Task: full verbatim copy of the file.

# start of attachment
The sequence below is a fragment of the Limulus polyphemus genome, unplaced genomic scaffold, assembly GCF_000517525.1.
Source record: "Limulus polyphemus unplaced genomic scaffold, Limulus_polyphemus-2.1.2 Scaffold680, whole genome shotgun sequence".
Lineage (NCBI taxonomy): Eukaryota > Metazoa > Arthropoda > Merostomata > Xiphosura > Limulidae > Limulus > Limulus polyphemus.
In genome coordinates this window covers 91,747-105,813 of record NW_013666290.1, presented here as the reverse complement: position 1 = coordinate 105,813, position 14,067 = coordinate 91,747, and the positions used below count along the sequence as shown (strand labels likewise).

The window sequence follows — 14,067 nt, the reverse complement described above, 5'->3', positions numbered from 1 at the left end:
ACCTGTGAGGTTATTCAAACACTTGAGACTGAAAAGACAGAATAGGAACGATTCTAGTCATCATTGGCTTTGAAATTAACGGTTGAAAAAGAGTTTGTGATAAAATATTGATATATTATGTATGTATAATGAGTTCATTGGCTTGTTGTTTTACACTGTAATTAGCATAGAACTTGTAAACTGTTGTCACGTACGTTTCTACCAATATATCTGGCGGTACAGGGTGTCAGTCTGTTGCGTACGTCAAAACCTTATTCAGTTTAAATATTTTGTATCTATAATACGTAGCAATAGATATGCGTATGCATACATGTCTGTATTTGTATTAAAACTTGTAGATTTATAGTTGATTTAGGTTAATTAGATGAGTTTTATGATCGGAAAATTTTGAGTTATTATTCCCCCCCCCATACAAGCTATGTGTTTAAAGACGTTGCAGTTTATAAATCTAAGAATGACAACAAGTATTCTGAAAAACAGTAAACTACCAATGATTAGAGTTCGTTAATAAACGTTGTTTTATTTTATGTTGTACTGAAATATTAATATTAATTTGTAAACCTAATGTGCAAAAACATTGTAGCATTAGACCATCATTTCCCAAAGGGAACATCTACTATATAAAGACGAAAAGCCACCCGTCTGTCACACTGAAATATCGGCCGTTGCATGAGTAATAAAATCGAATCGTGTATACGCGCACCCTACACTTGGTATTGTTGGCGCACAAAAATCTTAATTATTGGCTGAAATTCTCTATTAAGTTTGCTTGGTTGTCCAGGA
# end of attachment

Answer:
The sequence below is a fragment of the Limulus polyphemus genome, unplaced genomic scaffold, assembly GCF_000517525.1.
Source record: "Limulus polyphemus unplaced genomic scaffold, Limulus_polyphemus-2.1.2 Scaffold680, whole genome shotgun sequence".
Lineage (NCBI taxonomy): Eukaryota > Metazoa > Arthropoda > Merostomata > Xiphosura > Limulidae > Limulus > Limulus polyphemus.
In genome coordinates this window covers 91,747-105,813 of record NW_013666290.1, presented here as the reverse complement: position 1 = coordinate 105,813, position 14,067 = coordinate 91,747, and the positions used below count along the sequence as shown (strand labels likewise).

The window sequence follows — 14,067 nt, the reverse complement described above, 5'->3', positions numbered from 1 at the left end:
ACCTGTGAGGTTATTCAAACACTTGAGACTGAAAAGACAGAATAGGAACGATTCTAGTCATCATTGGCTTTGAAATTAACGGTTGAAAAAGAGTTTGTGATAAAATATTGATATATTATGTATGTATAATGAGTTCATTGGCTTGTTGTTTTACACTGTAATTAGCATAGAACTTGTAAACTGTTGTCACGTACGTTTCTACCAATATATCTGGCGGTACAGGGTGTCAGTCTGTTGCGTACGTCAAAACCTTATTCAGTTTAAATATTTTGTATCTATAATACGTAGCAATAGATATGCGTATGCATACATGTCTGTATTTGTATTAAAACTTGTAGATTTATAGTTGATTTAGGTTAATTAGATGAGTTTTATGATCGGAAAATTTTGAGTTATTATTCCCCCCCCCATACAAGCTATGTGTTTAAAGACGTTGCAGTTTATAAATCTAAGAATGACAACAAGTATTCTGAAAAACAGTAAACTACCAATGATTAGAGTTCGTTAATAAACGTTGTTTTATTTTATGTTGTACTGAAATATTAATATTAATTTGTAAACCTAATGTGCAAAAACATTGTAGCATTAGACCATCATTTCCCAAAGGGAACATCTACTATATAAAGACGAAAAGCCACCCGTCTGTCACACTGAAATATCGGCCGTTGCATGAGTAATAAAATCGAATCGTGTATACGCGCACCCTACACTTGGTATTGTTGGCGCACAAAAATCTTAATTATTGGCTGAAATTCTCTATTAAGTTTGCTTGGTTGTCCAGGA